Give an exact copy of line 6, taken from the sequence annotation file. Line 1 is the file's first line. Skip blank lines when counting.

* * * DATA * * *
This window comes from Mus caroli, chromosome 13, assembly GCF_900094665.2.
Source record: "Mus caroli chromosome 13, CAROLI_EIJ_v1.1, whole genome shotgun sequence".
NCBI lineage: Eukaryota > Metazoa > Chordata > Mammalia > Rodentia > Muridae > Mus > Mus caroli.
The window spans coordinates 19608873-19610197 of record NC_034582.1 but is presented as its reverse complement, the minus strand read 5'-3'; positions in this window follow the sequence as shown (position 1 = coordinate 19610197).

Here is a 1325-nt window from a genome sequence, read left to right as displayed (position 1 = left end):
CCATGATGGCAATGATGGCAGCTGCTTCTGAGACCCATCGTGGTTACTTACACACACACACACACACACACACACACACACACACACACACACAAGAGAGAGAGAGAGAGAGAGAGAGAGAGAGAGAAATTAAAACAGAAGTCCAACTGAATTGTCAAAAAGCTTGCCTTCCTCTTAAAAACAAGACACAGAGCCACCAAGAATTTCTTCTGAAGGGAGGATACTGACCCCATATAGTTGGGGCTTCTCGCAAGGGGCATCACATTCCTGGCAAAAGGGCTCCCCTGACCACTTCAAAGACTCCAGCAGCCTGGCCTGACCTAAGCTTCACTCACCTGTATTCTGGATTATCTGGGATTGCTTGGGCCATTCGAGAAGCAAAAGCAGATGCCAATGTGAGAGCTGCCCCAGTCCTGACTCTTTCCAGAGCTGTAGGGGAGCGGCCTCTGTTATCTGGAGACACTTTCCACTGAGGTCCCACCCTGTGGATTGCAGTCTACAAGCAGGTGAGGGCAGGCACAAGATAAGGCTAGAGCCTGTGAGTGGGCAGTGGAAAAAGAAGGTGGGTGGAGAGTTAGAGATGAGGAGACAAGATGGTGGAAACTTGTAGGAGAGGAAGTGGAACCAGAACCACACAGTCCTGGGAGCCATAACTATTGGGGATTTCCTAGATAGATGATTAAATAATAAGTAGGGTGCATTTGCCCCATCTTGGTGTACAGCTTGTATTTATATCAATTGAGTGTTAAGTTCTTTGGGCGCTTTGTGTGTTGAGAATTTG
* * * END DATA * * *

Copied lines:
CCATGATGGCAATGATGGCAGCTGCTTCTGAGACCCATCGTGGTTACTTACACACACACACACACACACACACACACACACACACACACACACAAGAGAGAGAGAGAGAGAGAGAGAGAGAGAGAGAAATTAAAACAGAAGTCCAACTGAATTGTCAAAAAGCTTGCCTTCCTCTTAAAAACAAGACACAGAGCCACCAAGAATTTCTTCTGAAGGGAGGATACTGACCCCATATAGTTGGGGCTTCTCGCAAGGGGCATCACATTCCTGGCAAAAGGGCTCCCCTGACCACTTCAAAGACTCCAGCAGCCTGGCCTGACCTAAGCTTCACTCACCTGTATTCTGGATTATCTGGGATTGCTTGGGCCATTCGAGAAGCAAAAGCAGATGCCAATGTGAGAGCTGCCCCAGTCCTGACTCTTTCCAGAGCTGTAGGGGAGCGGCCTCTGTTATCTGGAGACACTTTCCACTGAGGTCCCACCCTGTGGATTGCAGTCTACAAGCAGGTGAGGGCAGGCACAAGATAAGGCTAGAGCCTGTGAGTGGGCAGTGGAAAAAGAAGGTGGGTGGAGAGTTAGAGATGAGGAGACAAGATGGTGGAAACTTGTAGGAGAGGAAGTGGAACCAGAACCACACAGTCCTGGGAGCCATAACTATTGGGGATTTCCTAGATAGATGATTAAATAATAAGTAGGGTGCATTTGCCCCATCTTGGTGTACAGCTTGTATTTATATCAATTGAGTGTTAAGTTCTTTGGGCGCTTTGTGTGTTGAGAATTTG